Dr. Salt Porter was there in front of it, standing large as life. His body twitching alive, their mouth gnashing. They were jumping out of their skin, tiny eyes glittering in the darkness.
As the increasingly obscured form leapt towards him, Arthur realized that he had been screaming for the last twenty seconds of his life. It was almost completely inaudible over the seething, hissing strum of hundreds of tiny legs rubbing together.

Storytime: All Hallows.

Wednesday, April 16th, 2014

On the eve of October thirty-first, within the last few decades or nearabouts, a small, angry little man waddled the streets of suburbia, swearing, hissing, and spitting to himself over his stout puffs for air. And though none of this was unusual in either behaviour nor appearance, the identity of the man himself was of note: he was a goblin. Oh, Ivrint fit in well enough as far as human looks went – perhaps his belly was a bit too round, perhaps his head a bit too bald, maybe his teeth were too crooked and spiky and his eyes sparkled too delightfully when in the presence of small evils – but it was all for nothing in the face of his voice: he talked so thoroughly through his nose that a head cold rendered him utterly mute, and there was no hiding this from even the most complacent, bored, lackadaisical suburbanite.
Fortunately, those same qualities of his neighbours lent themselves quite thoroughly to apathy, and so though almost anyone who met him guessed Ivrint’s identity before he could say ‘boo’ few cared even slightly.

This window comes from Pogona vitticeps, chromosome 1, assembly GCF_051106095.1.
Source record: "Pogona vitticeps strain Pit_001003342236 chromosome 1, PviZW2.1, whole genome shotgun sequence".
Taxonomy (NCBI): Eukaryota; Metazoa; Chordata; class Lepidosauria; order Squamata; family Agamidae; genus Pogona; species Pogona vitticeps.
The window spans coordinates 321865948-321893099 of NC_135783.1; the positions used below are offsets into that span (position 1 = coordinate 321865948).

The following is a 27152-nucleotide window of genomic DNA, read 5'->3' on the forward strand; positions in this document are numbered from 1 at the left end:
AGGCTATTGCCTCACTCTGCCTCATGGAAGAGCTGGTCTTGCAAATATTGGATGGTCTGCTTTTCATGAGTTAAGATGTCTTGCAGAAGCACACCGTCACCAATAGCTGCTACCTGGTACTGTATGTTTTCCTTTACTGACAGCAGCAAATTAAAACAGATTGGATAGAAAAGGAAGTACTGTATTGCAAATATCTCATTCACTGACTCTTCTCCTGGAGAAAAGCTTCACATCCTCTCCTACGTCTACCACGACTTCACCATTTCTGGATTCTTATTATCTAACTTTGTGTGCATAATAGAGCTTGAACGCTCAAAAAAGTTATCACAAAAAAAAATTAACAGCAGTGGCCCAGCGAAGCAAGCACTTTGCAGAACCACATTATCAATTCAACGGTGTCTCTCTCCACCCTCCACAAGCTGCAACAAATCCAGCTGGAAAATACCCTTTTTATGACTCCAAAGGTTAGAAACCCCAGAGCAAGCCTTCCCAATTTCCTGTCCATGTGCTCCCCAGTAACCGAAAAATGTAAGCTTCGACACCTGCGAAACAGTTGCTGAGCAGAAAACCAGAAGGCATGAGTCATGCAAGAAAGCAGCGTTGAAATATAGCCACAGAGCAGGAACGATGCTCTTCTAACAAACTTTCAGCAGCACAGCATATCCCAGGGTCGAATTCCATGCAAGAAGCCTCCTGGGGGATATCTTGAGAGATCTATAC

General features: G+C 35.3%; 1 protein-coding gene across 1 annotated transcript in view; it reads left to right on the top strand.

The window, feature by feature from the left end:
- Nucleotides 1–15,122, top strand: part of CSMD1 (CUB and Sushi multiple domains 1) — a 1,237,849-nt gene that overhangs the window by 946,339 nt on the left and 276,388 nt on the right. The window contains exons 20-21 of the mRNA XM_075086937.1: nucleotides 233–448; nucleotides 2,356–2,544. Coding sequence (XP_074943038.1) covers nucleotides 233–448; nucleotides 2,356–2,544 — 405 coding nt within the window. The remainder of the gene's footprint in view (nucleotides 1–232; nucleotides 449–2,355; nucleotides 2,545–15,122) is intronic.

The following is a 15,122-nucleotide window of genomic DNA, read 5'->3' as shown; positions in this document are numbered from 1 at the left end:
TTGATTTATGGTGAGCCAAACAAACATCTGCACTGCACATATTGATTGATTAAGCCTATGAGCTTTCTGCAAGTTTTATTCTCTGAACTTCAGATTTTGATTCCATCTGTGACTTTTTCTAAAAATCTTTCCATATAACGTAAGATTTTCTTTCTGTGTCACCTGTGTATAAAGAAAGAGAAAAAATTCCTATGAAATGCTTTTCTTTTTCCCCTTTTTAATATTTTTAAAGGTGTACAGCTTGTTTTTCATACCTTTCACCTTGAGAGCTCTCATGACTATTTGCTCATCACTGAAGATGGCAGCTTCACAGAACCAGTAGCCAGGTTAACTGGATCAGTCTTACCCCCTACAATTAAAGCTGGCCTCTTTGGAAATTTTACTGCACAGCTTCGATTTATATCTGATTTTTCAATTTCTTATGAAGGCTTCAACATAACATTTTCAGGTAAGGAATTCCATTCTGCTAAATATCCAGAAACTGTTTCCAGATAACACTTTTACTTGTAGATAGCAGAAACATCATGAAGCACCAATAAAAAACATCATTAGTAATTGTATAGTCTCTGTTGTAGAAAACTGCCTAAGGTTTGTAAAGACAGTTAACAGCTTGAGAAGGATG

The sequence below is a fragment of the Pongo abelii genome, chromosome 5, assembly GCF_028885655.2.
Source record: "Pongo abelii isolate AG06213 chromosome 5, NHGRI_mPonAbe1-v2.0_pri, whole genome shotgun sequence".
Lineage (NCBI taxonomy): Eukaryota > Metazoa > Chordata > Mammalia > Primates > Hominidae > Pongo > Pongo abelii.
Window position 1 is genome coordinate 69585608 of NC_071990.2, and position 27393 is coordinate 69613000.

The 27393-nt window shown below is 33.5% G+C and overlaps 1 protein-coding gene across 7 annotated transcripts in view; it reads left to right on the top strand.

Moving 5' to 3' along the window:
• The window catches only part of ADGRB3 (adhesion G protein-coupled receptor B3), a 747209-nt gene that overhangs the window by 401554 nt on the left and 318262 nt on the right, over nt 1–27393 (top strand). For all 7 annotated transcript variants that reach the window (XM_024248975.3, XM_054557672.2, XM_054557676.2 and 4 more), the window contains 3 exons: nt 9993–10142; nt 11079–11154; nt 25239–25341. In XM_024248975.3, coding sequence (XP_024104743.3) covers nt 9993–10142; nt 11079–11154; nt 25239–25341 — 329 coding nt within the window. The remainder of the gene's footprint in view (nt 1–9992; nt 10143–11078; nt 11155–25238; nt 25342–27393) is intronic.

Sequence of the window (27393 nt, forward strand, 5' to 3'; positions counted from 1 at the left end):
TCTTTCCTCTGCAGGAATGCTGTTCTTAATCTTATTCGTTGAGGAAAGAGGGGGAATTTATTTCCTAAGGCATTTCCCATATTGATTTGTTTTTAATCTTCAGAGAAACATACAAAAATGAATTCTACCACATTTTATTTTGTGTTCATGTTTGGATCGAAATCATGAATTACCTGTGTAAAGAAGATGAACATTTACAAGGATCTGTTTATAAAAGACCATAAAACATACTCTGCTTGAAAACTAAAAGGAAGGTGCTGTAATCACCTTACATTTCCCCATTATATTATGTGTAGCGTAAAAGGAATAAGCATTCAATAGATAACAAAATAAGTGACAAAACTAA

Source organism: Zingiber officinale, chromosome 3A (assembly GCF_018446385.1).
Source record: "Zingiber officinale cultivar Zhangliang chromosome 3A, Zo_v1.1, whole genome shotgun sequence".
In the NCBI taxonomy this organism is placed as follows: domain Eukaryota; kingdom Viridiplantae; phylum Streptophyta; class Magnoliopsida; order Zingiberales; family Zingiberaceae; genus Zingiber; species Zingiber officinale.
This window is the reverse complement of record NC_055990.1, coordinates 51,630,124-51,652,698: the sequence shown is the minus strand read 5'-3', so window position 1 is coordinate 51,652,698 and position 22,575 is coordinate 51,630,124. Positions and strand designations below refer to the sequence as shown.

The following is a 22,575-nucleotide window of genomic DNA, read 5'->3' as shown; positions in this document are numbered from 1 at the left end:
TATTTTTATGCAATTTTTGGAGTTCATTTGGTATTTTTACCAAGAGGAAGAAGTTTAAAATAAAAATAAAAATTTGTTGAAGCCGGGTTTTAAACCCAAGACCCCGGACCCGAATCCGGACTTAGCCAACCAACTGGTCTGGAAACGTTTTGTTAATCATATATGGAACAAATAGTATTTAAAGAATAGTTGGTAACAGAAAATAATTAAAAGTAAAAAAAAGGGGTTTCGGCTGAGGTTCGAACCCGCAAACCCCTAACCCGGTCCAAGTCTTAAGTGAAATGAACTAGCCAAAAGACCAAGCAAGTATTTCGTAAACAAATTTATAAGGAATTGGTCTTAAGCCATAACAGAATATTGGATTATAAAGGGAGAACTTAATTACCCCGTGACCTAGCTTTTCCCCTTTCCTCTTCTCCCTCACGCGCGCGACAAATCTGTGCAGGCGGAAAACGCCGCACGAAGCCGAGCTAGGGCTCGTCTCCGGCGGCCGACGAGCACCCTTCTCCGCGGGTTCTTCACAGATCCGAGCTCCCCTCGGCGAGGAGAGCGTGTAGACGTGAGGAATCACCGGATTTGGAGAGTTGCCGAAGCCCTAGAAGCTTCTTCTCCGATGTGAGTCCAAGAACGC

Well, very few.
Almost no one.
Ivrint sighed as he neared his home – Jack O’Lantern pointedly NOT on display – and the drear reality of his doom sank down over him, slumping his shoulders even lower than their natural angle. Really, it had all seemed so reasonable to him at the time; what reasonable home-owner’s association would not permit a pillar of the community to fend off pests from their yard? Yes, the pests were pets, yes, they were cats, yes, nonlethal traps were encouraged but scarcely mandated, and yes, it was in poor taste to skin and eat the things on your front lawn, but he defied any man or woman to find a specific regulation in the book that he’d actually broken as such. The spirit of the rules had been violated, perhaps, but the letter remained pristine. This was North America, that sort of behaviour was meant to be celebrated, was it not?
Regretably, his punishment was as extrajudicial as his sentence. He was under no official obligations, penalties, censures, fees, or geasa. This was simple a friendly annual request by good honest hard-working friendly pillars of the community who would knock over all his garbage cans every morning for the rest of his life and steal his recycling bins if he refused to bow to their every command.
And it was only one command. Just one. A tiny, teeny, insignificant little command. But it was a command all the same, and the one thing a goblin hates more than not being able to order people around is being forced to do the same.